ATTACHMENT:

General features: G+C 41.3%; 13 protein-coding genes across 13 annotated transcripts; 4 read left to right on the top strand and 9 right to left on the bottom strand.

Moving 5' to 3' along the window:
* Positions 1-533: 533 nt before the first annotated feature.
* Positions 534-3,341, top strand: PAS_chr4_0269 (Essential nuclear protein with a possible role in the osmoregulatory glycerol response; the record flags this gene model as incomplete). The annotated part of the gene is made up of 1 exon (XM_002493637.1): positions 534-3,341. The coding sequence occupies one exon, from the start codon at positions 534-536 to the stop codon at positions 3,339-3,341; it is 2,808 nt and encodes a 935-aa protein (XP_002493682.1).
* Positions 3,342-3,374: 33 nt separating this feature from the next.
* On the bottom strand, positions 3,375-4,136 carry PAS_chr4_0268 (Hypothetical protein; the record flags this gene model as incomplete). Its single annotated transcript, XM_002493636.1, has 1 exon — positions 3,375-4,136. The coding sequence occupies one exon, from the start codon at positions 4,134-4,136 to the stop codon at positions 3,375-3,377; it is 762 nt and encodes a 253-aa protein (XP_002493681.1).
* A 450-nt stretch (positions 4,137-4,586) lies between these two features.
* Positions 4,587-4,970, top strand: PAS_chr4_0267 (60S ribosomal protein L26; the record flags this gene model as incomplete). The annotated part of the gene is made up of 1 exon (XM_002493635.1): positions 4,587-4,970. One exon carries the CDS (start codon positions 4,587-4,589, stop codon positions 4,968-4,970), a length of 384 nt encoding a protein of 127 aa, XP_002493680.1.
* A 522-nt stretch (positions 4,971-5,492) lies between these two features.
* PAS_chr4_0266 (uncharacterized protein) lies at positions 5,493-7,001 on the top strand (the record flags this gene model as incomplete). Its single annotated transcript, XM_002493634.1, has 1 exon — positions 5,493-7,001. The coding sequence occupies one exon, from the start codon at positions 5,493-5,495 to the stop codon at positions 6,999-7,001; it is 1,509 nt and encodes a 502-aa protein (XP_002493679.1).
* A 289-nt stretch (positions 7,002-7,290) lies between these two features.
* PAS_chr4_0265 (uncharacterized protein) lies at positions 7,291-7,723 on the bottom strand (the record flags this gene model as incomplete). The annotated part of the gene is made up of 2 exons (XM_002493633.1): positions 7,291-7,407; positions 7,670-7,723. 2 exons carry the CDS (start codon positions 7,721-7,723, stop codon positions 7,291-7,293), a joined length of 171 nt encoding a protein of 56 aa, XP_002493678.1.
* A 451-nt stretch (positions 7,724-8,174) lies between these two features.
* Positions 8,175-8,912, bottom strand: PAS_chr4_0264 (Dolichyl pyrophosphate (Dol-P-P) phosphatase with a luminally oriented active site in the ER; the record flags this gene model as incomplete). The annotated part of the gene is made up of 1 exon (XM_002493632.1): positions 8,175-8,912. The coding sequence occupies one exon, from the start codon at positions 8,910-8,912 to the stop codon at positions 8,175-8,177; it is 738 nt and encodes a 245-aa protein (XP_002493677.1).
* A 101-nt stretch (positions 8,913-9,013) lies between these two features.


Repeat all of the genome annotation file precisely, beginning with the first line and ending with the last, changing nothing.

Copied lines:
General features: G+C 41.3%; 13 protein-coding genes across 13 annotated transcripts; 4 read left to right on the top strand and 9 right to left on the bottom strand.

Moving 5' to 3' along the window:
* Positions 1-533: 533 nt before the first annotated feature.
* Positions 534-3,341, top strand: PAS_chr4_0269 (Essential nuclear protein with a possible role in the osmoregulatory glycerol response; the record flags this gene model as incomplete). The annotated part of the gene is made up of 1 exon (XM_002493637.1): positions 534-3,341. The coding sequence occupies one exon, from the start codon at positions 534-536 to the stop codon at positions 3,339-3,341; it is 2,808 nt and encodes a 935-aa protein (XP_002493682.1).
* Positions 3,342-3,374: 33 nt separating this feature from the next.
* On the bottom strand, positions 3,375-4,136 carry PAS_chr4_0268 (Hypothetical protein; the record flags this gene model as incomplete). Its single annotated transcript, XM_002493636.1, has 1 exon — positions 3,375-4,136. The coding sequence occupies one exon, from the start codon at positions 4,134-4,136 to the stop codon at positions 3,375-3,377; it is 762 nt and encodes a 253-aa protein (XP_002493681.1).
* A 450-nt stretch (positions 4,137-4,586) lies between these two features.
* Positions 4,587-4,970, top strand: PAS_chr4_0267 (60S ribosomal protein L26; the record flags this gene model as incomplete). The annotated part of the gene is made up of 1 exon (XM_002493635.1): positions 4,587-4,970. One exon carries the CDS (start codon positions 4,587-4,589, stop codon positions 4,968-4,970), a length of 384 nt encoding a protein of 127 aa, XP_002493680.1.
* A 522-nt stretch (positions 4,971-5,492) lies between these two features.
* PAS_chr4_0266 (uncharacterized protein) lies at positions 5,493-7,001 on the top strand (the record flags this gene model as incomplete). Its single annotated transcript, XM_002493634.1, has 1 exon — positions 5,493-7,001. The coding sequence occupies one exon, from the start codon at positions 5,493-5,495 to the stop codon at positions 6,999-7,001; it is 1,509 nt and encodes a 502-aa protein (XP_002493679.1).
* A 289-nt stretch (positions 7,002-7,290) lies between these two features.
* PAS_chr4_0265 (uncharacterized protein) lies at positions 7,291-7,723 on the bottom strand (the record flags this gene model as incomplete). The annotated part of the gene is made up of 2 exons (XM_002493633.1): positions 7,291-7,407; positions 7,670-7,723. 2 exons carry the CDS (start codon positions 7,721-7,723, stop codon positions 7,291-7,293), a joined length of 171 nt encoding a protein of 56 aa, XP_002493678.1.
* A 451-nt stretch (positions 7,724-8,174) lies between these two features.
* Positions 8,175-8,912, bottom strand: PAS_chr4_0264 (Dolichyl pyrophosphate (Dol-P-P) phosphatase with a luminally oriented active site in the ER; the record flags this gene model as incomplete). The annotated part of the gene is made up of 1 exon (XM_002493632.1): positions 8,175-8,912. The coding sequence occupies one exon, from the start codon at positions 8,910-8,912 to the stop codon at positions 8,175-8,177; it is 738 nt and encodes a 245-aa protein (XP_002493677.1).
* A 101-nt stretch (positions 8,913-9,013) lies between these two features.